Cons: At the same time, while all the holes are solid, few are memorable, and there is a lot of sameness about many of them. This can be a good thing, if you like what you see. But you should know after the first fairway what the majority of holes will be like.
16 and 18 are both strange holes that I did not really care for. They turn at very strange angles (16 is extremely sharp at a very early juncture) essentially to "get to" certain places. 16 takes the path to get from 15 to 17, the two holes that use the pond. 18 is the only way to get from said hole to somewhere near the beginning. It's probably a net positive as it allows the two more memorable holes, but it makes for a strange ending to the course. (And the OB on 16? I say if someone wants to go through those woods and avoid the oddly shaped fairway, it's on them.)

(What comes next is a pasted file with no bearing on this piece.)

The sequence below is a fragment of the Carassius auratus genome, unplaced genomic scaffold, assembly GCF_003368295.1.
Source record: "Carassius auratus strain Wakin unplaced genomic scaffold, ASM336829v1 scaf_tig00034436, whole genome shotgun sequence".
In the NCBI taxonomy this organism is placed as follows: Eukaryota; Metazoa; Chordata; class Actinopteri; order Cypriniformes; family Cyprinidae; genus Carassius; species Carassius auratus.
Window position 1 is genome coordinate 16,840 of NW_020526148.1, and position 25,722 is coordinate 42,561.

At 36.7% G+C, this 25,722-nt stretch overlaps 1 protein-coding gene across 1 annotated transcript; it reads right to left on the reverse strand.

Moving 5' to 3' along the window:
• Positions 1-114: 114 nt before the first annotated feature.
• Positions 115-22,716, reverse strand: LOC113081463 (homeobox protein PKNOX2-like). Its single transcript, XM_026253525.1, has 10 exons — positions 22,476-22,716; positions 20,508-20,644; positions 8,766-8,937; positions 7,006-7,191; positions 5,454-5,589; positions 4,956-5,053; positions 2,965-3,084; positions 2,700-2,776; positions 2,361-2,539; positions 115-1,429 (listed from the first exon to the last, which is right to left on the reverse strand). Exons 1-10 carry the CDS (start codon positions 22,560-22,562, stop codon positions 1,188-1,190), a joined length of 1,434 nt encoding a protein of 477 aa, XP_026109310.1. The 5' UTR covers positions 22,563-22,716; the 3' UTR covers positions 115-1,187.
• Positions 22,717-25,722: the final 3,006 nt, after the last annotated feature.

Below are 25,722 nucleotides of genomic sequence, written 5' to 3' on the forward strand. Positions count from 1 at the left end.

Other Thoughts: The two sets of tees actually does a nice job of providing two distinct difficulties. Those far tees are far. They probably the most challenge that a player will find for 50 miles in any direction.
9 of 27 people found this review helpful.
3 Helpful / 2 Not
Nice Woodsy Course
Pros: A nice, secluded course that plays 100% in thick hardwood forest and around the edge of a lake a small pond. It's an advanced course that has narrow fairways and demands accuracy. The choice of two tee pads per hole is very nice for variety.